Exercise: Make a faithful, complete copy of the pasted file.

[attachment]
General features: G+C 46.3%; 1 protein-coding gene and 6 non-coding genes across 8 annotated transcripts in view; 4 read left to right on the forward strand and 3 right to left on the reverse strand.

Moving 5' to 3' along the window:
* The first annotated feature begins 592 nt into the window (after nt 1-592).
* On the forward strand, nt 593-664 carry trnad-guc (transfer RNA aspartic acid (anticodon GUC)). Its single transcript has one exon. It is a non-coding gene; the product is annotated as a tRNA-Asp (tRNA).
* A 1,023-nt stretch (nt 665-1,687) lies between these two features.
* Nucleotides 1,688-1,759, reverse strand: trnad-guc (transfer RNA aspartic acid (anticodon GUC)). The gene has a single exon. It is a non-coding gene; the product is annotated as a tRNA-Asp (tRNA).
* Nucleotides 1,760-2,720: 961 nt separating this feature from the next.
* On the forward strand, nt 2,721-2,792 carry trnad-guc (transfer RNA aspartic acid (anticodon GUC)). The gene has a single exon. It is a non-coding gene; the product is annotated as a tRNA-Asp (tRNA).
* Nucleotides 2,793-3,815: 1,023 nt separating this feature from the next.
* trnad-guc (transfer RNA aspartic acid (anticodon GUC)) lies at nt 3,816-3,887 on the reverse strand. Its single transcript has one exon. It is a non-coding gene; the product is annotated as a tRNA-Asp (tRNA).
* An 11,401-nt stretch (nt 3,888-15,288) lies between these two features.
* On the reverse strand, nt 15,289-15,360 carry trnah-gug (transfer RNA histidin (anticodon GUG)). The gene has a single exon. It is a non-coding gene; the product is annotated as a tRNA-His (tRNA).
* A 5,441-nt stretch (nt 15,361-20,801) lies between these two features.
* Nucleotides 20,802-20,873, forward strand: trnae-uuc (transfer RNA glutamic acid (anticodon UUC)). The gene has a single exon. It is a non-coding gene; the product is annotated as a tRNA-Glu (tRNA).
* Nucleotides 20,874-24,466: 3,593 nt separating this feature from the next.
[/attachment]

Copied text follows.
General features: G+C 46.3%; 1 protein-coding gene and 6 non-coding genes across 8 annotated transcripts in view; 4 read left to right on the forward strand and 3 right to left on the reverse strand.

Moving 5' to 3' along the window:
* The first annotated feature begins 592 nt into the window (after nt 1-592).
* On the forward strand, nt 593-664 carry trnad-guc (transfer RNA aspartic acid (anticodon GUC)). Its single transcript has one exon. It is a non-coding gene; the product is annotated as a tRNA-Asp (tRNA).
* A 1,023-nt stretch (nt 665-1,687) lies between these two features.
* Nucleotides 1,688-1,759, reverse strand: trnad-guc (transfer RNA aspartic acid (anticodon GUC)). The gene has a single exon. It is a non-coding gene; the product is annotated as a tRNA-Asp (tRNA).
* Nucleotides 1,760-2,720: 961 nt separating this feature from the next.
* On the forward strand, nt 2,721-2,792 carry trnad-guc (transfer RNA aspartic acid (anticodon GUC)). The gene has a single exon. It is a non-coding gene; the product is annotated as a tRNA-Asp (tRNA).
* Nucleotides 2,793-3,815: 1,023 nt separating this feature from the next.
* trnad-guc (transfer RNA aspartic acid (anticodon GUC)) lies at nt 3,816-3,887 on the reverse strand. Its single transcript has one exon. It is a non-coding gene; the product is annotated as a tRNA-Asp (tRNA).
* An 11,401-nt stretch (nt 3,888-15,288) lies between these two features.
* On the reverse strand, nt 15,289-15,360 carry trnah-gug (transfer RNA histidin (anticodon GUG)). The gene has a single exon. It is a non-coding gene; the product is annotated as a tRNA-His (tRNA).
* A 5,441-nt stretch (nt 15,361-20,801) lies between these two features.
* Nucleotides 20,802-20,873, forward strand: trnae-uuc (transfer RNA glutamic acid (anticodon UUC)). The gene has a single exon. It is a non-coding gene; the product is annotated as a tRNA-Glu (tRNA).
* Nucleotides 20,874-24,466: 3,593 nt separating this feature from the next.